Public Health Implications

Considering the substantial evidence of the role of social and economic factors in health outcomes,28 reducing incarceration and felony convictions through policy reform may be a critical component of addressing racial/ethnic disparities in health. Our findings suggest that reclassifying drug offenses to misdemeanors is an effective approach to decreasing felony arrests across racial/ethnic groups and absolute differences between Blacks and Whites. However, a full assessment of how reducing criminal penalties affects racial/ethnic disparities in criminal justice involvement must go beyond the stage of arrest, particularly because groups may differ in the prevalence of prior convictions, which affects the likelihood of prosecution. Still, there is clear evidence that on a population level, there were declines in incarceration resulting from Prop 47.12,14 This provides an opportunity to evaluate how reducing exposure affects health and associated racial/ethnic disparities, including the health of families and communities most affected by high rates of incarceration.

Regarding more direct health impacts, a core component of Prop 47 was to reinvest savings from reduced incarceration to buttress substance use disorder and mental health treatment, with grants totaling $103 million awarded to 23 city and county agencies in mid-2017.29 Prop 47 generated debate about whether arrestees would lose the incentive to enroll in treatment without a felony threat, which remains to be evaluated.30 Alternatively, populations accessing treatment or the proportions entering through voluntary versus court-referred admissions may change.31

Racial/ethnic disparities in substance treatment access could be affected by Prop 47 as well. Blacks and Latinos arrested for drug offenses are more likely than are Whites to receive incarceration, rather than drug treatment diversion.32 Sentence standardization initiated by Prop 36 in 2001 reduced disparities but had a greater impact on Latinos than Blacks, perhaps because Blacks had more prior drug and violent offenses that precluded eligibility for diversion. Treatment resources generated by Prop 47 may have more promise for reducing disparities because of broader participant eligibility criteria stipulated in grant requirements (“arrested, charged with, or convicted of a criminal offense, and a history of mental health issues or substance use disorders”).29(p10)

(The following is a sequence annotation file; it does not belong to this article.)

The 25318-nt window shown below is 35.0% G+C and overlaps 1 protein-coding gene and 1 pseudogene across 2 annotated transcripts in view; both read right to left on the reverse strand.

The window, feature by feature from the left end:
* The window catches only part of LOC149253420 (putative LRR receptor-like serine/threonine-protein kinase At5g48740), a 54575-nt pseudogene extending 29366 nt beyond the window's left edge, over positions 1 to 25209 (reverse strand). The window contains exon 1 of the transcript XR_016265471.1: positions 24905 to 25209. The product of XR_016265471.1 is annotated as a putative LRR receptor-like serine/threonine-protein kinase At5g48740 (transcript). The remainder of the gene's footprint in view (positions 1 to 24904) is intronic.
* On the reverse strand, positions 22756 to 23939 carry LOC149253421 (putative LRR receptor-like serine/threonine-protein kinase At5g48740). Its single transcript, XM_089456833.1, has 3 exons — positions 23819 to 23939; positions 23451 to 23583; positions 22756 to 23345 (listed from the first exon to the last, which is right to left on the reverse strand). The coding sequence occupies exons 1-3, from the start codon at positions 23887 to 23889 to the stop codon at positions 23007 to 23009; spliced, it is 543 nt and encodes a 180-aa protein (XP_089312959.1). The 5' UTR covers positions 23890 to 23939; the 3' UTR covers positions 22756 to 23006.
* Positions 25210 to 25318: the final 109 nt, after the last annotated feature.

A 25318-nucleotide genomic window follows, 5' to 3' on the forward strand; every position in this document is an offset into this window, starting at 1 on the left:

Critical questions remain regarding how shifting funds from a criminal justice to a public health approach for substance use disorders will influence treatment enrollment and outcomes for health, well-being, productivity, and public safety. New programs funded by Prop 47 offer opportunities to evaluate these questions and identify the most effective models for improving public health.

Limitations

For individuals arrested for multiple offenses simultaneously, only the most severe offense is recorded in the register. Because Prop 47 reduced the severity of drug possession offenses, 1 concern is whether some reduction in arrests could be attributed to co-occurring offenses that became more severe than drug possession after Prop 47. This could occur only in measures incorporating offenses classified as felonies before Prop 47 and misdemeanors after Prop 47. These would include drug arrests reclassified by Prop 47 and total drug arrests but would exclude felony drug arrests, misdemeanor drug arrests, and felony drug arrests unaffected by Prop 47. We used data on juvenile arrests, which contained up to 5 co-occurring offenses, to estimate possible bias. We found that potential masking was minimal and would not have altered findings. Approximately 5% of drug arrests reclassified by Prop 47 may have been masked after policy—far less than the 46% to 51% declines in this category 12 months after policy implementation. We estimated masking in the total drug arrests measure at 3% compared with declines of 17% to 22% at 12 months after policy implementation.